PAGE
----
Have you ever sat on the edge of your bed in the morning and dreaded taking that first step? If you’ve been sitting for a long time, does the idea of standing up and moving again make your feet hurt at just the thought? If so, you may have plantar fasciitis. Although foot pain can be the result of many other things, if you have pain in your heel and experience certain symptoms, it could be due to plantar fasciitis.
Plantar Fasciitis – What Is It?
Plantar fasciitis results when a band of tissue along the bottom of your foot becomes inflamed. This band extends all the way from your toes to your heels. It is often the result of faulty structures in the feet, such as feet with high arches or overly flat feet. However, it can also result when a person doesn’t wear supportive footwear and spends a lot of time standing on hard, flat surfaces. Overuse and obesity can also contribute to plantar fasciitis.
Symptoms and Diagnosis
Symptoms of plantar fasciitis include pain on the bottom of your heel, pain in the arch of your foot, pain that increases over a period of weeks or months, pain that gets worse when standing up, and swelling on the bottom of your heel. People with plantar fasciitis often say that the pain is worse when getting up in the morning or after they have been sitting for a long period of time. After being up and moving a bit, the pain often decreases because the activity stretches the fascia. For many people, especially if they have had the pain for a while, the pain may subside and then return after being on their feet for a long period of time.
To be diagnosed with plantar fasciitis, you doctor will examine your foot and may perform diagnostic tests such as x-rays or an MRI. This will be to rule out any other possible conditions. Heel spurs are sometimes found in patients with plantar fasciitis, but they are rarely the cause of the pain.
Treatment for Plantar Fasciitis
Although surgery is often an option for plantar fasciitis, there are several other strategies that you can try first. These may include:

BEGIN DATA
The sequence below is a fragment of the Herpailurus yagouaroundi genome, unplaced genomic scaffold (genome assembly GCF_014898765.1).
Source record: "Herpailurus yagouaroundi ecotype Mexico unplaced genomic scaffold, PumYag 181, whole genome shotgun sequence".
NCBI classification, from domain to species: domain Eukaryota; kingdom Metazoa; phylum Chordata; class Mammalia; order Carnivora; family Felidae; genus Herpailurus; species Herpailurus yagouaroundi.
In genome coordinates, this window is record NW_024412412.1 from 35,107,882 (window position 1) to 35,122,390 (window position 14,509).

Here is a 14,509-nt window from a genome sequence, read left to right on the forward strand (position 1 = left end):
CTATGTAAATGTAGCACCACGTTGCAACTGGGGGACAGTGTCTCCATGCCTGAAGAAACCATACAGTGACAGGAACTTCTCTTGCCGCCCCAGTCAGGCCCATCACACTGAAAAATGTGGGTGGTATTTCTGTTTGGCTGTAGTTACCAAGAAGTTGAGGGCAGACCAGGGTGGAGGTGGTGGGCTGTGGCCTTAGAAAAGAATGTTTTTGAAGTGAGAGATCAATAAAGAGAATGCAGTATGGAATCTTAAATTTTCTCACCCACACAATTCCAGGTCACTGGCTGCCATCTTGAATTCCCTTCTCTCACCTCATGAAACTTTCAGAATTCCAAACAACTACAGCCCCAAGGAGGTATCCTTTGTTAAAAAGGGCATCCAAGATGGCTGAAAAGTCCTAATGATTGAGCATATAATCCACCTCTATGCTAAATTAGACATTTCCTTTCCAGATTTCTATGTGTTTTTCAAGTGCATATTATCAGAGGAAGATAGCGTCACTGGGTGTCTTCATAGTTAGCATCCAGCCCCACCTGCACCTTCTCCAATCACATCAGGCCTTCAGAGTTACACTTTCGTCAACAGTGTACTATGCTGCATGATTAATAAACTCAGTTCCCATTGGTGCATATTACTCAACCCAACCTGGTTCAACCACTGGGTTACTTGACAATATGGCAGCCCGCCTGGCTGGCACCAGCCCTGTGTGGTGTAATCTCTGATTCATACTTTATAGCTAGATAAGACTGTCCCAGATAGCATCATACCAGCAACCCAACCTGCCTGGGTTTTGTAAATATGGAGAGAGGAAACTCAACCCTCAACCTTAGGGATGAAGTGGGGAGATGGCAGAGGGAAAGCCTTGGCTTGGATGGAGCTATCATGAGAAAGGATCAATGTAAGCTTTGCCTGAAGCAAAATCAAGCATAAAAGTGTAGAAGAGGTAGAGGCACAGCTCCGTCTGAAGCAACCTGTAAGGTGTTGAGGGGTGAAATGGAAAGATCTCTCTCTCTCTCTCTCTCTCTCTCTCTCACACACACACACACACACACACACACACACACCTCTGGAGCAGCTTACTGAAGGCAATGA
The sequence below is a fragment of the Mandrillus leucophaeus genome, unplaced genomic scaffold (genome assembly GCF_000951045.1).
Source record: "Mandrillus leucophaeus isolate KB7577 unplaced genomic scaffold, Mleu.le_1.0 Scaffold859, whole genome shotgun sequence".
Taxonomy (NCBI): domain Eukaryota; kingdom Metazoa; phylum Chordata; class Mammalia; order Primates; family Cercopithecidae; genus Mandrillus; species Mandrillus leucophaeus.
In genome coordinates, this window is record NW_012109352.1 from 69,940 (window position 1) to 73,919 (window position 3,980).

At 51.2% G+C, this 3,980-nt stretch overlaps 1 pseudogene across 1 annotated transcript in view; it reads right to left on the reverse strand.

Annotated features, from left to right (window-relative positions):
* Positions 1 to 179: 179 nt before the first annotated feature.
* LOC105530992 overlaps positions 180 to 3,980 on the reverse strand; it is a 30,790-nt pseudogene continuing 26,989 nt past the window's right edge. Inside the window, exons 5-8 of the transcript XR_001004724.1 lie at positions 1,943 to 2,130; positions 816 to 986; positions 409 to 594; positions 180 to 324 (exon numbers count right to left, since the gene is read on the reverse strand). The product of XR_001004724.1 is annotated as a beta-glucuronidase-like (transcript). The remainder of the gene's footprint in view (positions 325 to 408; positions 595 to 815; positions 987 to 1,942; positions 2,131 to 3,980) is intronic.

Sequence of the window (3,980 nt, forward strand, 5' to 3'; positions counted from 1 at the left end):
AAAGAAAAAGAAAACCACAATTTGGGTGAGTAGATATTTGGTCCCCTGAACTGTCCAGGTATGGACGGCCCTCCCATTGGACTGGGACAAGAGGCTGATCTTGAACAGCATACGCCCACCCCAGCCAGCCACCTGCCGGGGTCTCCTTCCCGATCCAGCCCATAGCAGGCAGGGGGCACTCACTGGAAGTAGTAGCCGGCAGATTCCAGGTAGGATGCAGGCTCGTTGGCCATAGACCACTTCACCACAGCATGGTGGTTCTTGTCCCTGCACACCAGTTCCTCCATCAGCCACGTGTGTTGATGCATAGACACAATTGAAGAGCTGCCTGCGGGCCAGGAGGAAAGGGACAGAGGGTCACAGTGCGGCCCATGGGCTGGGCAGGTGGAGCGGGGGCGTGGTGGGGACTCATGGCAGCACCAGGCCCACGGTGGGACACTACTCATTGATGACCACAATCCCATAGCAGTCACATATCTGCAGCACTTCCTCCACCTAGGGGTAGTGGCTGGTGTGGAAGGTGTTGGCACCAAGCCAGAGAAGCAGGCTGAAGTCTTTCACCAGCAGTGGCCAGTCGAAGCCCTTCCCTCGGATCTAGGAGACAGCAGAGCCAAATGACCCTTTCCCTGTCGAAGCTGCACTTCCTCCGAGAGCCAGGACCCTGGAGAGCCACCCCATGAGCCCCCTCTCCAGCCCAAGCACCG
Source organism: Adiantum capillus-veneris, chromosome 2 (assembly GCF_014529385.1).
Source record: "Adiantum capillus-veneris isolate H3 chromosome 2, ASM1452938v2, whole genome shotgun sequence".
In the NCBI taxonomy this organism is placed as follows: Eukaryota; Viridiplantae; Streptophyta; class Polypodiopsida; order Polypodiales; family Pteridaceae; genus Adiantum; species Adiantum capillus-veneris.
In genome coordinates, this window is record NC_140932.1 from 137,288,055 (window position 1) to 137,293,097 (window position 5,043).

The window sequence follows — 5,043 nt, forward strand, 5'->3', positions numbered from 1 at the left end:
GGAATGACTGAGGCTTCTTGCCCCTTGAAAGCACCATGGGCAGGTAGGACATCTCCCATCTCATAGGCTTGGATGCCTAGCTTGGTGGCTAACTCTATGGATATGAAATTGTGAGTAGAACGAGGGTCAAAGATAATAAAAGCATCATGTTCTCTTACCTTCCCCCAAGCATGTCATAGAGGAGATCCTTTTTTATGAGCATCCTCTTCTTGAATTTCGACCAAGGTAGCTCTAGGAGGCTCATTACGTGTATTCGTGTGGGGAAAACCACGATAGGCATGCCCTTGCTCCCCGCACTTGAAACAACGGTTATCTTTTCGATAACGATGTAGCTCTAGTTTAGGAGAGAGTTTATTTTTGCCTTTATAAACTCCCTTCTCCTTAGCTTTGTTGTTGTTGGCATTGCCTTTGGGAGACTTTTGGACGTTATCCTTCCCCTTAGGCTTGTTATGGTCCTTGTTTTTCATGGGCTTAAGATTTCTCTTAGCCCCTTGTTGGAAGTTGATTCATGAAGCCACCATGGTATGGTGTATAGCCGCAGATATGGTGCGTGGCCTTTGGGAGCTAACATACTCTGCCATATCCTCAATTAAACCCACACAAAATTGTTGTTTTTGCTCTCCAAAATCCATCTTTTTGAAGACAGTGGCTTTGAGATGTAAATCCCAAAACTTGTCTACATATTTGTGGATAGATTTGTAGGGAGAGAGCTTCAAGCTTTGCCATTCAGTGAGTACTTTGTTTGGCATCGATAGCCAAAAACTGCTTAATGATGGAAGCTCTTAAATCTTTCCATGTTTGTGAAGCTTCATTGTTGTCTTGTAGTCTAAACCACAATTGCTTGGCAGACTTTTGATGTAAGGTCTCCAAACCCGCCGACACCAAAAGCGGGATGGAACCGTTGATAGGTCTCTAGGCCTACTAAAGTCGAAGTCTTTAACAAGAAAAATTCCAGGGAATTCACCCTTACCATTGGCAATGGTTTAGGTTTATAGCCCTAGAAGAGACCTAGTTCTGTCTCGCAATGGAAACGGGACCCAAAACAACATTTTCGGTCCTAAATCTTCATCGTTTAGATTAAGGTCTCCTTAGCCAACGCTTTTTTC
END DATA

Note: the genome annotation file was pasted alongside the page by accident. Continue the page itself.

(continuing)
- Stretching exercises that will stretch out your calf muscles and the tissue in your feet.
- Avoid going barefoot because it will put undue stress on your plantar fascia.
- Use ice on your heel several times a day to reduce inflammation. Do not apply the ice directly to your skin.
- Cut down on your activities to give your heel a break.
- Wear supportive shoes with good arch support to reduce the stress on your plantar fascia.
If these methods do not work, your doctor may add some of these additional treatment methods to your care:
- Padding, strapping, or taping to soften the impact of walking by supporting the foot and reducing strain to your fascia.
- Order custom orthotic devices that will fit into your shoes to correct structural abnormalities that may be causing the inflammation.
- In some situations, corticosteroid injections may reduce inflammation and relieve the pain.
- A removable walking cast may be used to immobilize your foot to allow it to rest and heal.
- Wearing a night splint will keep your plantar fascia stretched when sleeping and reduce the morning pain.
- Physical therapy may be used to stretch and strengthen muscles to relieve the pain.
Although many patients respond to nonsurgical methods of treatment, a few may need surgery to correct the pain. Your surgeon will discuss these options with you and whether or not they would be beneficial to you.
No matter what treatments you undergo for plantar fasciitis pain, the underlying condition that caused your pain will likely remain. This means you will need to continue using preventative measures. ZenToes offers arch support sleeves that provide support to the structures of your foot to keep the pain at bay, as well as pain relief strips that you can wear over night to keep your plantar fascia stretched to prevent morning pain. In addition, wearing supportive shoes and stretching can be used as the mainstays of long-term plantar fasciitis treatment. You don’t have to live with the pain.